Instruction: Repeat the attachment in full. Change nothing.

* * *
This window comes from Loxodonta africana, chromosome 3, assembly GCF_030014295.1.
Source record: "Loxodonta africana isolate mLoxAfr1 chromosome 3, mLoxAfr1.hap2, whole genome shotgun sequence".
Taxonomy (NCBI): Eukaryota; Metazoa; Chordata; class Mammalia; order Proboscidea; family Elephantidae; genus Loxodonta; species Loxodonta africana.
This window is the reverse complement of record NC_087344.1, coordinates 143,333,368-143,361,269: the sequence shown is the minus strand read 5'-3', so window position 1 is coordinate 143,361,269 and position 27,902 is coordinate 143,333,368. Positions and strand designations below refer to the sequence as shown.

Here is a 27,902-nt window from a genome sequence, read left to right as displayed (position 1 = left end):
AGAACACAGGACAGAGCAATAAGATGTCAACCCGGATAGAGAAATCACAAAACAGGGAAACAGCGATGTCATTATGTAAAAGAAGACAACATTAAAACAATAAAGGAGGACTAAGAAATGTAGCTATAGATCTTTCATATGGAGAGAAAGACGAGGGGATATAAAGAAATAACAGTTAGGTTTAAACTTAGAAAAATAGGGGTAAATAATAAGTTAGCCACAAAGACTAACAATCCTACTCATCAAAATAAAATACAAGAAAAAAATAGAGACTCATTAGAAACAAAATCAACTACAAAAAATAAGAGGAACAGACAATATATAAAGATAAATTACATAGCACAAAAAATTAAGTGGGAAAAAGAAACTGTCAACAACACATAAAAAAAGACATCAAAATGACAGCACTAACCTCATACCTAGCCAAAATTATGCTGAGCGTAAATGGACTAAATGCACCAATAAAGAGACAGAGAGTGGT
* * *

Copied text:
This window comes from Loxodonta africana, chromosome 3, assembly GCF_030014295.1.
Source record: "Loxodonta africana isolate mLoxAfr1 chromosome 3, mLoxAfr1.hap2, whole genome shotgun sequence".
Taxonomy (NCBI): Eukaryota; Metazoa; Chordata; class Mammalia; order Proboscidea; family Elephantidae; genus Loxodonta; species Loxodonta africana.
This window is the reverse complement of record NC_087344.1, coordinates 143,333,368-143,361,269: the sequence shown is the minus strand read 5'-3', so window position 1 is coordinate 143,361,269 and position 27,902 is coordinate 143,333,368. Positions and strand designations below refer to the sequence as shown.

Here is a 27,902-nt window from a genome sequence, read left to right as displayed (position 1 = left end):
AGAACACAGGACAGAGCAATAAGATGTCAACCCGGATAGAGAAATCACAAAACAGGGAAACAGCGATGTCATTATGTAAAAGAAGACAACATTAAAACAATAAAGGAGGACTAAGAAATGTAGCTATAGATCTTTCATATGGAGAGAAAGACGAGGGGATATAAAGAAATAACAGTTAGGTTTAAACTTAGAAAAATAGGGGTAAATAATAAGTTAGCCACAAAGACTAACAATCCTACTCATCAAAATAAAATACAAGAAAAAAATAGAGACTCATTAGAAACAAAATCAACTACAAAAAATAAGAGGAACAGACAATATATAAAGATAAATTACATAGCACAAAAAATTAAGTGGGAAAAAGAAACTGTCAACAACACATAAAAAAAGACATCAAAATGACAGCACTAACCTCATACCTAGCCAAAATTATGCTGAGCGTAAATGGACTAAATGCACCAATAAAGAGACAGAGAGTGGT